American Beverage Association, et al. v. The City and County of San Francisco (2016)

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Status: Open

Legal Issue

Whether San Francisco's ordinance requiring a health warning on advertisements of sugar-sweetened beverages (SSBs) violates the First Amendment and the Due Process Clause of the Fourteenth Amendment to the United States Constitution.


In 2015, San Francisco enacted an ordinance requiring that signs advertising sugar-sweetened beverages (SSBs) include a label, covering 20 percent of the sign, that reads “WARNING: Drinking beverages with added sugar(s) contributes to obesity, diabetes, and tooth decay. This is a message from the City and County of San Francisco.” This was the nation’s first ordinance requiring such warnings. Trade organizations representing soda companies and billboard advertising companies immediately challenged the ordinance, claiming the required warnings compel speech in violation of the First Amendment. On May 17, 2016, the District Court denied the beverage industry’s motion for a preliminary injunction, finding that the advertisers were unlikely to prevail on their First Amendment claims. The American Beverage Association appealed, repeating its arguments that the government “cannot lawfully compel a private party to broadcast the government’s hostile and controversial opinions as the price for speaking”; that the warning is not uncontroversial because there is no scientific consensus about the effect of SSBs on obesity, diabetes or dental caries; and that a warning comprising 20 percent of an ad is an undue burden.

The Public Health Law Center joined two amicus briefs, led by the American Heart Association, filed in both the district court (Feb. 23, 2016) and the court of appeals (Sept. 21, 2016), on behalf of almost 30 national and California public health, equity, and medical organizations, opposing advertisers’ petition for a preliminary injunction. Our briefs demonstrated that the proposed warnings were uncontroversially true statements of fact, explaining the extensive scientific evidence supporting the warnings and the general acceptance of their content by the public health community. Our briefs also opposed the distorted approach to the First Amendment proposed by the soda industry and advertisers and their amici.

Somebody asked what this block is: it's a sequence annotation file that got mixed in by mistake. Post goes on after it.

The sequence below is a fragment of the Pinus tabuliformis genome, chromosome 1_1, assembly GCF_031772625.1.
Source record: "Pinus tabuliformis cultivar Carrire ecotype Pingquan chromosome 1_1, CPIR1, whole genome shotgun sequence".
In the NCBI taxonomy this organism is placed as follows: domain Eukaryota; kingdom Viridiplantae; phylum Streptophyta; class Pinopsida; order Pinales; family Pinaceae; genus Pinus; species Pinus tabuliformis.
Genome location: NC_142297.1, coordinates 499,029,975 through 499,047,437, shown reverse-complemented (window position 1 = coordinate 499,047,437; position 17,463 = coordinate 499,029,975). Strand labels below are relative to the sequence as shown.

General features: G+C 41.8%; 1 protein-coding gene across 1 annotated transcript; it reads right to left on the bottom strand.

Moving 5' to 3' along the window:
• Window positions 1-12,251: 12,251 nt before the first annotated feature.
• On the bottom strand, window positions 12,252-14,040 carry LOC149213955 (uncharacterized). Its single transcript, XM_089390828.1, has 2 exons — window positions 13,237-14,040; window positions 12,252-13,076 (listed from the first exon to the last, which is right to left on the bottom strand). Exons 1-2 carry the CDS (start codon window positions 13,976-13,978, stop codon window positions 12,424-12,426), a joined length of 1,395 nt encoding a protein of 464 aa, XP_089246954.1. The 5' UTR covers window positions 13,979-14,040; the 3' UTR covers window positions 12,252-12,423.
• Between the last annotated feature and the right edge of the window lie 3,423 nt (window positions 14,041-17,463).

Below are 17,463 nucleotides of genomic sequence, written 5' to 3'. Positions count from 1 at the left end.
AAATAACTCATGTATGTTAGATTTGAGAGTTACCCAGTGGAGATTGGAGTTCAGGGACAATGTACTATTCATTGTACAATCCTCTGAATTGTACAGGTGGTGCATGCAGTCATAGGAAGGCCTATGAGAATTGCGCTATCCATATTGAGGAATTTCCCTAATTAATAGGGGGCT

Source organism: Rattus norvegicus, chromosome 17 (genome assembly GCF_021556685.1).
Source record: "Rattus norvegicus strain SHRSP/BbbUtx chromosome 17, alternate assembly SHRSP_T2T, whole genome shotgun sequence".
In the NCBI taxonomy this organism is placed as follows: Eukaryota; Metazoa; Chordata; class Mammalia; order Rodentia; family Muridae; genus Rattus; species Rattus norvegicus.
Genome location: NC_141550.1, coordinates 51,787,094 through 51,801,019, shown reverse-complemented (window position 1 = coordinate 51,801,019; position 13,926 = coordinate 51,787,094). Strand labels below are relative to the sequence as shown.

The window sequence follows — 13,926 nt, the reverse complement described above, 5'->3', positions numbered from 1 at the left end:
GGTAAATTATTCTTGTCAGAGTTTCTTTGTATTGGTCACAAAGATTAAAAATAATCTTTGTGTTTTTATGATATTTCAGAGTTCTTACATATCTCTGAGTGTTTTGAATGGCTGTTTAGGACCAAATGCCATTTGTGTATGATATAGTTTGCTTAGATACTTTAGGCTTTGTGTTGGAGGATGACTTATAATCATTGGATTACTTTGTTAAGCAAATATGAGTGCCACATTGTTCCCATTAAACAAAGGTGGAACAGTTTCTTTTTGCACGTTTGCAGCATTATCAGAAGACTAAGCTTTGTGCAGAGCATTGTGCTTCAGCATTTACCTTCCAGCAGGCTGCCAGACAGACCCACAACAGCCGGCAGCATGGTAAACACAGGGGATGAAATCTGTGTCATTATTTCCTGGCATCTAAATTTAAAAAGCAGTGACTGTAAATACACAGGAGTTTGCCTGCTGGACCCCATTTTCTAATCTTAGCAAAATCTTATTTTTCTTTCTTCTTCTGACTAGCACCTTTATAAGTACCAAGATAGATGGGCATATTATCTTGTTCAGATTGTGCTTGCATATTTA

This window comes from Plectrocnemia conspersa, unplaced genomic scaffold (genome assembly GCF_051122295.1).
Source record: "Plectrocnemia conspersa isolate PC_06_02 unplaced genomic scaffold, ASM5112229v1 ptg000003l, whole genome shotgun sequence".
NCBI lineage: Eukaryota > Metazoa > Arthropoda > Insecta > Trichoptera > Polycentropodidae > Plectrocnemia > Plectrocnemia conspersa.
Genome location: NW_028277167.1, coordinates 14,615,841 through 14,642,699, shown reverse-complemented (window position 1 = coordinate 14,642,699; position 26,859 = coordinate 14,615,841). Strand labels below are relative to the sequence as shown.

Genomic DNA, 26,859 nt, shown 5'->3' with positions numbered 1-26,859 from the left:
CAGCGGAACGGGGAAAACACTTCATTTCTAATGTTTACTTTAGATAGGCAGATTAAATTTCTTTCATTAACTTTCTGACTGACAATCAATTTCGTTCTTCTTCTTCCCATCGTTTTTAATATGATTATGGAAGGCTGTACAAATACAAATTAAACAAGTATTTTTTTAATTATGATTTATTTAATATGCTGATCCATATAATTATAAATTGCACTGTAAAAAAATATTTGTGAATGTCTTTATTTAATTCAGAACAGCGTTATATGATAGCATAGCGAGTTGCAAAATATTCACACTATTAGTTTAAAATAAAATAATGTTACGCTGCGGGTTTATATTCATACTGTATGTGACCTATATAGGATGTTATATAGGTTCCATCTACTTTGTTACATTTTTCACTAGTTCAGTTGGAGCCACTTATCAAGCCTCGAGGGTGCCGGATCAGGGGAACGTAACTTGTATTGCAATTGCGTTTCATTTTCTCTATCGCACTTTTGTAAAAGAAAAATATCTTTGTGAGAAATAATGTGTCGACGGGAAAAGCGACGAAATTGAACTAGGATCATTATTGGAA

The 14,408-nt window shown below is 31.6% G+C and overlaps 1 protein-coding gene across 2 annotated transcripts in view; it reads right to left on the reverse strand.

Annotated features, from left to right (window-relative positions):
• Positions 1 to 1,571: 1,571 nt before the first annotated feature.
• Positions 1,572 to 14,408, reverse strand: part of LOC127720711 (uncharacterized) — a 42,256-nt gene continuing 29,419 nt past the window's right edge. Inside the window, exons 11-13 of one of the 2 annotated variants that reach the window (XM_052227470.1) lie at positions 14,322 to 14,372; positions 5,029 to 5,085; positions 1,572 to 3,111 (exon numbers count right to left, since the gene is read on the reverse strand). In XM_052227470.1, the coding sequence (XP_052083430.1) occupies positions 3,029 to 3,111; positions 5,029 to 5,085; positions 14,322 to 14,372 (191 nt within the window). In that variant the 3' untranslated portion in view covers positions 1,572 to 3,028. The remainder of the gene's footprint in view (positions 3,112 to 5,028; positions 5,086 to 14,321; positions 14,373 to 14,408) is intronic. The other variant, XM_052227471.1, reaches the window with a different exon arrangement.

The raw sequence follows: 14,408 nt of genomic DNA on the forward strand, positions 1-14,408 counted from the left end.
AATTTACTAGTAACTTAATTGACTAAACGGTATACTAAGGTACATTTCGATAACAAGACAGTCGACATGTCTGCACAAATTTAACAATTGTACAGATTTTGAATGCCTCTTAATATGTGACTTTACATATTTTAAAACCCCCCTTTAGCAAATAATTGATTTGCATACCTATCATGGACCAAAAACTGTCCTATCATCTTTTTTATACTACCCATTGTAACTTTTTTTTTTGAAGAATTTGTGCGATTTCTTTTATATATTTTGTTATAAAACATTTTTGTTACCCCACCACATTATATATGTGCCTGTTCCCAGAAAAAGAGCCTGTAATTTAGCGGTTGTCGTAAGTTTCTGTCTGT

On September 19, 2017, the Ninth Circuit Court of Appeals struck down San Francisco’s ordinance requiring that advertisements for sugar-sweetened beverages carry prominent health warnings. All three judges on the panel held that because the warnings were required to take up 20 percent of the space on any advertisement, they were “unduly burdensome” and “chill[ed] protected commercial speech” under the First Amendment. The court attached examples of what a warning might look like and found that it “overwhelms other visual elements” in the advertisement and could deter advertisers from placing outdoor advertisements at all. Two judges in the majority said the city's warning was misleading because it was required only on ads for sugar-sweetened beverages and not on ads for other products with equal or more added sugar. These judges also found that the mandated warnings violated the First Amendment because they were not factually accurate; “Because San Francisco’s warning does not state that overconsumption of sugar-sweetened beverages contributes to obesity, diabetes, and tooth decay, or that consumption of sugar-sweetened beverages may contribute to obesity, diabetes, and tooth decay, the accuracy of the warning is in reasonable dispute.” In so finding, the judges relied on statements that, in their opinion, contradicted the science offered in our amicus brief. The judges also referenced the unsettled nature of the science surrounding the health effects of consuming sugary drinks.

On October 27, 2017, the Public Health Law Center, led by the American Cancer Society Cancer Action Network, filed a tobacco-focused amicus brief asking that the Ninth Circuit’s full Court of Appeals review the decision (en banc review) or that the panel revise its ruling to narrow its reasoning.  Our brief, which was joined by nine other national tobacco control and public health organizations, focuses on how the panel's overbroad reading of the First Amendment’s compelled speech doctrine would jeopardize federal tobacco warnings, including existing and pending warnings for cigarettes, smokeless tobacco, and cigars – as well as other public health warnings. The amicus brief was written by Rachel Bloomekatz of Gupta Wessler.

The litigation is ongoing.

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